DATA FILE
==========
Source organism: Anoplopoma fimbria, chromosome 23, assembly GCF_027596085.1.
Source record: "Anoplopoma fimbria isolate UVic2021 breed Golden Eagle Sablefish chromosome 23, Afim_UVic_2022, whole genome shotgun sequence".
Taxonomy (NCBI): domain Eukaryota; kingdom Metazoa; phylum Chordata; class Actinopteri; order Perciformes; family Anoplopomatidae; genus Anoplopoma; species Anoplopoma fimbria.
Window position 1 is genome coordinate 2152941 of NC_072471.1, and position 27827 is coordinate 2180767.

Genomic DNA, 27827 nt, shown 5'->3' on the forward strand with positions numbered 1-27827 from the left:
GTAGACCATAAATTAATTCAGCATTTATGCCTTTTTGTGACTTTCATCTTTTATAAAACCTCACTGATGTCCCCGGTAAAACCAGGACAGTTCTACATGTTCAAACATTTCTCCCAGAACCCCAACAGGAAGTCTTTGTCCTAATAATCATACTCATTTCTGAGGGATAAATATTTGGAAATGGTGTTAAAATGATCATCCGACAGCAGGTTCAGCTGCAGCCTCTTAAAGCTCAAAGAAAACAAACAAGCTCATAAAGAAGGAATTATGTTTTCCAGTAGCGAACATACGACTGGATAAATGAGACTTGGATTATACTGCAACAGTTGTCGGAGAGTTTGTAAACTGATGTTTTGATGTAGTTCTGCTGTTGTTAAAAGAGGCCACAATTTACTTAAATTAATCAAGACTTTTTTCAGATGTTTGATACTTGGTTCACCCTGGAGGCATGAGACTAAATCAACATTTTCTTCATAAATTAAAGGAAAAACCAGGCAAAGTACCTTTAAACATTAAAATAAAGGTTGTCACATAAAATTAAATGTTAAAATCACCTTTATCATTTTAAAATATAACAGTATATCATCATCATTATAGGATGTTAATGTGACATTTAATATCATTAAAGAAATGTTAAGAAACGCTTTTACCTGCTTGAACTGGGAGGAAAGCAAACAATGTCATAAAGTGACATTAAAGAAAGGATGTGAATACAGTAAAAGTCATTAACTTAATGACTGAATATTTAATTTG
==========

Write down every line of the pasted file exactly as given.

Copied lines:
Source organism: Anoplopoma fimbria, chromosome 23, assembly GCF_027596085.1.
Source record: "Anoplopoma fimbria isolate UVic2021 breed Golden Eagle Sablefish chromosome 23, Afim_UVic_2022, whole genome shotgun sequence".
Taxonomy (NCBI): domain Eukaryota; kingdom Metazoa; phylum Chordata; class Actinopteri; order Perciformes; family Anoplopomatidae; genus Anoplopoma; species Anoplopoma fimbria.
Window position 1 is genome coordinate 2152941 of NC_072471.1, and position 27827 is coordinate 2180767.

Genomic DNA, 27827 nt, shown 5'->3' on the forward strand with positions numbered 1-27827 from the left:
GTAGACCATAAATTAATTCAGCATTTATGCCTTTTTGTGACTTTCATCTTTTATAAAACCTCACTGATGTCCCCGGTAAAACCAGGACAGTTCTACATGTTCAAACATTTCTCCCAGAACCCCAACAGGAAGTCTTTGTCCTAATAATCATACTCATTTCTGAGGGATAAATATTTGGAAATGGTGTTAAAATGATCATCCGACAGCAGGTTCAGCTGCAGCCTCTTAAAGCTCAAAGAAAACAAACAAGCTCATAAAGAAGGAATTATGTTTTCCAGTAGCGAACATACGACTGGATAAATGAGACTTGGATTATACTGCAACAGTTGTCGGAGAGTTTGTAAACTGATGTTTTGATGTAGTTCTGCTGTTGTTAAAAGAGGCCACAATTTACTTAAATTAATCAAGACTTTTTTCAGATGTTTGATACTTGGTTCACCCTGGAGGCATGAGACTAAATCAACATTTTCTTCATAAATTAAAGGAAAAACCAGGCAAAGTACCTTTAAACATTAAAATAAAGGTTGTCACATAAAATTAAATGTTAAAATCACCTTTATCATTTTAAAATATAACAGTATATCATCATCATTATAGGATGTTAATGTGACATTTAATATCATTAAAGAAATGTTAAGAAACGCTTTTACCTGCTTGAACTGGGAGGAAAGCAAACAATGTCATAAAGTGACATTAAAGAAAGGATGTGAATACAGTAAAAGTCATTAACTTAATGACTGAATATTTAATTTG